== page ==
Cynanchum laeve - (Michx.) Pers.
Honeyvine
Other Common Names: honeyvine
Synonym(s): Ampelamus albidus (Nutt.) Britt.
Taxonomic Status: Accepted
Related ITIS Name(s): Cynanchum laeve (Michx.) Pers. (TSN 501893)
Unique Identifier: ELEMENT_GLOBAL.2.157388
Element Code: PDASC050A0
Informal Taxonomy: Plants, Vascular - Flowering Plants - Dogbane Family
 
Kingdom Phylum Class Order Family Genus
Plantae Anthophyta Dicotyledoneae Gentianales Apocynaceae Cynanchum
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Concept Reference
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Concept Reference: Kartesz, J.T. 1994. A synonymized checklist of the vascular flora of the United States, Canada, and Greenland. 2nd edition. 2 vols. Timber Press, Portland, OR.
Concept Reference Code: B94KAR01HQUS
Name Used in Concept Reference: Cynanchum laeve
Conservation Status
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NatureServe Status

Global Status: G5
Global Status Last Reviewed: 13Mar1995
Global Status Last Changed: 11May1985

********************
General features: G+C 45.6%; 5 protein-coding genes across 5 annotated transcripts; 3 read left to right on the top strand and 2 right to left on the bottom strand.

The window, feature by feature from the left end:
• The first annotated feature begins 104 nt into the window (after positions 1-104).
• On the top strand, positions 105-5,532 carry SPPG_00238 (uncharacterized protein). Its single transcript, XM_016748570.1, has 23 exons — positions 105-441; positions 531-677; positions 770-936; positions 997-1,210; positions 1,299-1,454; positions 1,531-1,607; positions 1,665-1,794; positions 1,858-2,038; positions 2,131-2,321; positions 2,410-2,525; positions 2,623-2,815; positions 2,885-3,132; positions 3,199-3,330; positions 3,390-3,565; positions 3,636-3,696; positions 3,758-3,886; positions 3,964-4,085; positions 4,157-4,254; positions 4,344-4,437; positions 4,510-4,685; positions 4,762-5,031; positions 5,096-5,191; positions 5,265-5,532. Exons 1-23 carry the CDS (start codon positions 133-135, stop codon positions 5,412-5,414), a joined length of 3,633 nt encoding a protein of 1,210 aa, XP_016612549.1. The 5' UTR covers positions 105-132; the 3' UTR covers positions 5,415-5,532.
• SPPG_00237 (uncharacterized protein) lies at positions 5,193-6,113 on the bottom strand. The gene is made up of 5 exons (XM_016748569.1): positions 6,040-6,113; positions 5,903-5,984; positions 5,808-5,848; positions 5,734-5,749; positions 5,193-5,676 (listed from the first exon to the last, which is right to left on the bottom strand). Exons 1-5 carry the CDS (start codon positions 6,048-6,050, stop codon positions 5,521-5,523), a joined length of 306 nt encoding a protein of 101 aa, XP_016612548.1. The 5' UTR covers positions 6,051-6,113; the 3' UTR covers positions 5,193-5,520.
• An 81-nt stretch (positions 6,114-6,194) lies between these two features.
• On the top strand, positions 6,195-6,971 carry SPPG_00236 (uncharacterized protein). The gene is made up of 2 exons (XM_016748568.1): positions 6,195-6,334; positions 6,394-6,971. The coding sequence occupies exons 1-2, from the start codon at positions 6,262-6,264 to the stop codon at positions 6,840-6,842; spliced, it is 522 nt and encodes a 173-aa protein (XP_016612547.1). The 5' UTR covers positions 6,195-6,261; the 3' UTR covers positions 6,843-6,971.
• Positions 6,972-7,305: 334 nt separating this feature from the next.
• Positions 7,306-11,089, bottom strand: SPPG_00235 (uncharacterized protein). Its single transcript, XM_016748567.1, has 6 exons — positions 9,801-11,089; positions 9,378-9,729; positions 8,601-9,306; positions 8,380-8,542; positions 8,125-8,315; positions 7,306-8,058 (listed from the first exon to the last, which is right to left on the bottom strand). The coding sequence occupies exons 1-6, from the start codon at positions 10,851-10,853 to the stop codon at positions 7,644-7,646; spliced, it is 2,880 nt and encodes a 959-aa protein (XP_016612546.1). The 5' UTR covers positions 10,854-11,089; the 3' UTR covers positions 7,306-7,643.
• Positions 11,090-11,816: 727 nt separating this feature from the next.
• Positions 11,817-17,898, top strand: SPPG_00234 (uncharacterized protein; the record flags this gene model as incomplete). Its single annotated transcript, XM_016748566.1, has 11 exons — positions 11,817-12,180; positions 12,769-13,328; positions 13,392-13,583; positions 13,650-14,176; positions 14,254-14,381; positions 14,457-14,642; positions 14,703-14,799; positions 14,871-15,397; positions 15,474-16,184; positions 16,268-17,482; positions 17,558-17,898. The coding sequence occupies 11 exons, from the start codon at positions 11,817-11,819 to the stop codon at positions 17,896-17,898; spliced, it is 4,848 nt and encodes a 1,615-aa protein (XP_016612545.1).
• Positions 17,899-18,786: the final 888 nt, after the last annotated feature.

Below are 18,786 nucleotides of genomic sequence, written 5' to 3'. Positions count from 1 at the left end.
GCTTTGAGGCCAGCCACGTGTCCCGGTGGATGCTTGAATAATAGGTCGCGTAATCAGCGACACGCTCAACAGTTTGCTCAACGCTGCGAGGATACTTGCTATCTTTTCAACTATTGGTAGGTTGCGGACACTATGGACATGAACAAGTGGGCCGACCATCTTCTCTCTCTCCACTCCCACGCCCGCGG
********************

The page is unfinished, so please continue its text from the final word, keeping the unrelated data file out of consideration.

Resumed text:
Rounded Global Status: G5 - Secure
Reasons: Widespread in the United States; often weedy, at least in western portion of its range.
Nation: United States
National Status: N5
Nation: Canada
National Status: NNA (12Oct2016)

U.S. & Canada State/Province Status
Due to latency between updates made in state, provincial or other NatureServe Network databases and when they appear on NatureServe Explorer, for state or provincial information you may wish to contact the data steward in your jurisdiction to obtain the most current data. Please refer to our Distribution Data Sources to find contact information for your jurisdiction.
United States Alabama (SNR), Arkansas (SNR), Delaware (SNA), District of Columbia (SNR), Florida (SNR), Georgia (S3?), Idaho (SNR), Illinois (SNR), Indiana (SNR), Iowa (S3), Kansas (SNR), Kentucky (S5), Louisiana (SNR), Maryland (S5), Mississippi (SNR), Missouri (SNR), Nebraska (SNR), New York (SNA), North Carolina (S1?), Ohio (SNR), Oklahoma (SNR), Pennsylvania (S1), South Carolina (SNR), Tennessee (SNR), Texas (SNR), Virginia (S4S5), West Virginia (S4)
Canada Ontario (SNA)

Other Statuses

NatureServe Global Conservation Status Factors

Range Extent Comments: Pennsylvania to Indiana, Iowa, eastern Nebraska, south to Georgia, west to Texas.

Number of Occurrences: 81 to >300

Other NatureServe Conservation Status Information

Distribution